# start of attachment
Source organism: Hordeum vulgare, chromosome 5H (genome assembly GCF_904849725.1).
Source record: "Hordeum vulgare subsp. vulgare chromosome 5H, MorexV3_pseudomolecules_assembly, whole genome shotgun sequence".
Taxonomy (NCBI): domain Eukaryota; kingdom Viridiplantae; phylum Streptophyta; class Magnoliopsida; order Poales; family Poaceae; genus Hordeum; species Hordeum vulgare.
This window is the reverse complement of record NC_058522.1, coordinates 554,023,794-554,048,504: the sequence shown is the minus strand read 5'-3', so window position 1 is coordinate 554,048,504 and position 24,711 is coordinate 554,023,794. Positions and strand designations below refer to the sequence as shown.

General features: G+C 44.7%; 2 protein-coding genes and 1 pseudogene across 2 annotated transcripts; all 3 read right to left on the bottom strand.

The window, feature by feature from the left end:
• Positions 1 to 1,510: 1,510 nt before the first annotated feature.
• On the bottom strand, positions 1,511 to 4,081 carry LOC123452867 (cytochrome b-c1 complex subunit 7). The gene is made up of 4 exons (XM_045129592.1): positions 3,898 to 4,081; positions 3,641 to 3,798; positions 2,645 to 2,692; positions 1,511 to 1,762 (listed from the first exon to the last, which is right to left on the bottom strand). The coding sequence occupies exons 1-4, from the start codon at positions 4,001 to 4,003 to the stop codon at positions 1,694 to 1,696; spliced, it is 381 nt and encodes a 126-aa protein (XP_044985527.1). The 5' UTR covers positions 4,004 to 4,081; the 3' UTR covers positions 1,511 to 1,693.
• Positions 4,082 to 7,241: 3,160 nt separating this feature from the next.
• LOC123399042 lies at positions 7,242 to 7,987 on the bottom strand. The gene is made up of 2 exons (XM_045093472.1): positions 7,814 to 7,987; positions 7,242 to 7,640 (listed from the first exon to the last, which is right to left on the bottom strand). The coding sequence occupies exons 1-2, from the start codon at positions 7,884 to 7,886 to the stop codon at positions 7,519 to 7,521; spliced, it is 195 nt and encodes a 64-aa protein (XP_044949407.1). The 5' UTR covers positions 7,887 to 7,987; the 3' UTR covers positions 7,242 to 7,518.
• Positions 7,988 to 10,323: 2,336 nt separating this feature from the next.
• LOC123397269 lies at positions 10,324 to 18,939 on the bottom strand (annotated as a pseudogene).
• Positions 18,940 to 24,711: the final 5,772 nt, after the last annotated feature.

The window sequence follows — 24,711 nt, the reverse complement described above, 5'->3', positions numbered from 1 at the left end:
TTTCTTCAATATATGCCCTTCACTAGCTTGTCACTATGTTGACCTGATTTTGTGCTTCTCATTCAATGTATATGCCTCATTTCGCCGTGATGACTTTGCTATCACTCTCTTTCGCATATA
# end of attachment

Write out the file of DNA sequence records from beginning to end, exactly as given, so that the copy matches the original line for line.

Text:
Source organism: Hordeum vulgare, chromosome 5H (genome assembly GCF_904849725.1).
Source record: "Hordeum vulgare subsp. vulgare chromosome 5H, MorexV3_pseudomolecules_assembly, whole genome shotgun sequence".
Taxonomy (NCBI): domain Eukaryota; kingdom Viridiplantae; phylum Streptophyta; class Magnoliopsida; order Poales; family Poaceae; genus Hordeum; species Hordeum vulgare.
This window is the reverse complement of record NC_058522.1, coordinates 554,023,794-554,048,504: the sequence shown is the minus strand read 5'-3', so window position 1 is coordinate 554,048,504 and position 24,711 is coordinate 554,023,794. Positions and strand designations below refer to the sequence as shown.

General features: G+C 44.7%; 2 protein-coding genes and 1 pseudogene across 2 annotated transcripts; all 3 read right to left on the bottom strand.

The window, feature by feature from the left end:
• Positions 1 to 1,510: 1,510 nt before the first annotated feature.
• On the bottom strand, positions 1,511 to 4,081 carry LOC123452867 (cytochrome b-c1 complex subunit 7). The gene is made up of 4 exons (XM_045129592.1): positions 3,898 to 4,081; positions 3,641 to 3,798; positions 2,645 to 2,692; positions 1,511 to 1,762 (listed from the first exon to the last, which is right to left on the bottom strand). The coding sequence occupies exons 1-4, from the start codon at positions 4,001 to 4,003 to the stop codon at positions 1,694 to 1,696; spliced, it is 381 nt and encodes a 126-aa protein (XP_044985527.1). The 5' UTR covers positions 4,004 to 4,081; the 3' UTR covers positions 1,511 to 1,693.
• Positions 4,082 to 7,241: 3,160 nt separating this feature from the next.
• LOC123399042 lies at positions 7,242 to 7,987 on the bottom strand. The gene is made up of 2 exons (XM_045093472.1): positions 7,814 to 7,987; positions 7,242 to 7,640 (listed from the first exon to the last, which is right to left on the bottom strand). The coding sequence occupies exons 1-2, from the start codon at positions 7,884 to 7,886 to the stop codon at positions 7,519 to 7,521; spliced, it is 195 nt and encodes a 64-aa protein (XP_044949407.1). The 5' UTR covers positions 7,887 to 7,987; the 3' UTR covers positions 7,242 to 7,518.
• Positions 7,988 to 10,323: 2,336 nt separating this feature from the next.
• LOC123397269 lies at positions 10,324 to 18,939 on the bottom strand (annotated as a pseudogene).
• Positions 18,940 to 24,711: the final 5,772 nt, after the last annotated feature.

The window sequence follows — 24,711 nt, the reverse complement described above, 5'->3', positions numbered from 1 at the left end:
TTTCTTCAATATATGCCCTTCACTAGCTTGTCACTATGTTGACCTGATTTTGTGCTTCTCATTCAATGTATATGCCTCATTTCGCCGTGATGACTTTGCTATCACTCTCTTTCGCATATA